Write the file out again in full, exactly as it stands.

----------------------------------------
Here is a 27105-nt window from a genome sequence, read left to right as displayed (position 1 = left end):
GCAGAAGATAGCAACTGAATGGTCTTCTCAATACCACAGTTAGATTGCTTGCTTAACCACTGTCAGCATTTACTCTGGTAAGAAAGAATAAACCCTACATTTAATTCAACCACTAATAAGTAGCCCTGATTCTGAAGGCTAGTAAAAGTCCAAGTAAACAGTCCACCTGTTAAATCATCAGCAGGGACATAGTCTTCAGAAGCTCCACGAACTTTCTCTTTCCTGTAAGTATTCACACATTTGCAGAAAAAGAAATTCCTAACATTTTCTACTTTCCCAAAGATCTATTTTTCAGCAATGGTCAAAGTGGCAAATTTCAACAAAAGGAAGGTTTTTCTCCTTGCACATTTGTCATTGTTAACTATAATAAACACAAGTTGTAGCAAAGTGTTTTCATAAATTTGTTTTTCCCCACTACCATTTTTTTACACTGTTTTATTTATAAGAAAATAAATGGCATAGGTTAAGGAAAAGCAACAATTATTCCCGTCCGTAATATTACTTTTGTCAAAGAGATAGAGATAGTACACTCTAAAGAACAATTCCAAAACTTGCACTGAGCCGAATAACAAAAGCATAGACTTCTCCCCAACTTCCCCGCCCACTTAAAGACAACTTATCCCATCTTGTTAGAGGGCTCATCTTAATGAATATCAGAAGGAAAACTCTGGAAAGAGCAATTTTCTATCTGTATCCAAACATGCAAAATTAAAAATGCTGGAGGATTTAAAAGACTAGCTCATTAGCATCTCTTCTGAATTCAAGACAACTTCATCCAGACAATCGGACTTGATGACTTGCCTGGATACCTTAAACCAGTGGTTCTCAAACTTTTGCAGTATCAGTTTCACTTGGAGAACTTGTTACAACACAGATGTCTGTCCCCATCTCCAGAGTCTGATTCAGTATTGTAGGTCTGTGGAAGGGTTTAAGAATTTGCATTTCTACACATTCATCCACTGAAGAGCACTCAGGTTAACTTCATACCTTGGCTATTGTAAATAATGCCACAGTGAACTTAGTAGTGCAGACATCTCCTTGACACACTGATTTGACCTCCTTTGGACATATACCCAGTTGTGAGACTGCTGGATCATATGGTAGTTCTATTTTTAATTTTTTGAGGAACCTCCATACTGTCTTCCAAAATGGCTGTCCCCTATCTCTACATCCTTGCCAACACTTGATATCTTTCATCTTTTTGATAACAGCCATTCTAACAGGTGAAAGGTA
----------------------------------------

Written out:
Here is a 27105-nt window from a genome sequence, read left to right as displayed (position 1 = left end):
GCAGAAGATAGCAACTGAATGGTCTTCTCAATACCACAGTTAGATTGCTTGCTTAACCACTGTCAGCATTTACTCTGGTAAGAAAGAATAAACCCTACATTTAATTCAACCACTAATAAGTAGCCCTGATTCTGAAGGCTAGTAAAAGTCCAAGTAAACAGTCCACCTGTTAAATCATCAGCAGGGACATAGTCTTCAGAAGCTCCACGAACTTTCTCTTTCCTGTAAGTATTCACACATTTGCAGAAAAAGAAATTCCTAACATTTTCTACTTTCCCAAAGATCTATTTTTCAGCAATGGTCAAAGTGGCAAATTTCAACAAAAGGAAGGTTTTTCTCCTTGCACATTTGTCATTGTTAACTATAATAAACACAAGTTGTAGCAAAGTGTTTTCATAAATTTGTTTTTCCCCACTACCATTTTTTTACACTGTTTTATTTATAAGAAAATAAATGGCATAGGTTAAGGAAAAGCAACAATTATTCCCGTCCGTAATATTACTTTTGTCAAAGAGATAGAGATAGTACACTCTAAAGAACAATTCCAAAACTTGCACTGAGCCGAATAACAAAAGCATAGACTTCTCCCCAACTTCCCCGCCCACTTAAAGACAACTTATCCCATCTTGTTAGAGGGCTCATCTTAATGAATATCAGAAGGAAAACTCTGGAAAGAGCAATTTTCTATCTGTATCCAAACATGCAAAATTAAAAATGCTGGAGGATTTAAAAGACTAGCTCATTAGCATCTCTTCTGAATTCAAGACAACTTCATCCAGACAATCGGACTTGATGACTTGCCTGGATACCTTAAACCAGTGGTTCTCAAACTTTTGCAGTATCAGTTTCACTTGGAGAACTTGTTACAACACAGATGTCTGTCCCCATCTCCAGAGTCTGATTCAGTATTGTAGGTCTGTGGAAGGGTTTAAGAATTTGCATTTCTACACATTCATCCACTGAAGAGCACTCAGGTTAACTTCATACCTTGGCTATTGTAAATAATGCCACAGTGAACTTAGTAGTGCAGACATCTCCTTGACACACTGATTTGACCTCCTTTGGACATATACCCAGTTGTGAGACTGCTGGATCATATGGTAGTTCTATTTTTAATTTTTTGAGGAACCTCCATACTGTCTTCCAAAATGGCTGTCCCCTATCTCTACATCCTTGCCAACACTTGATATCTTTCATCTTTTTGATAACAGCCATTCTAACAGGTGAAAGGTA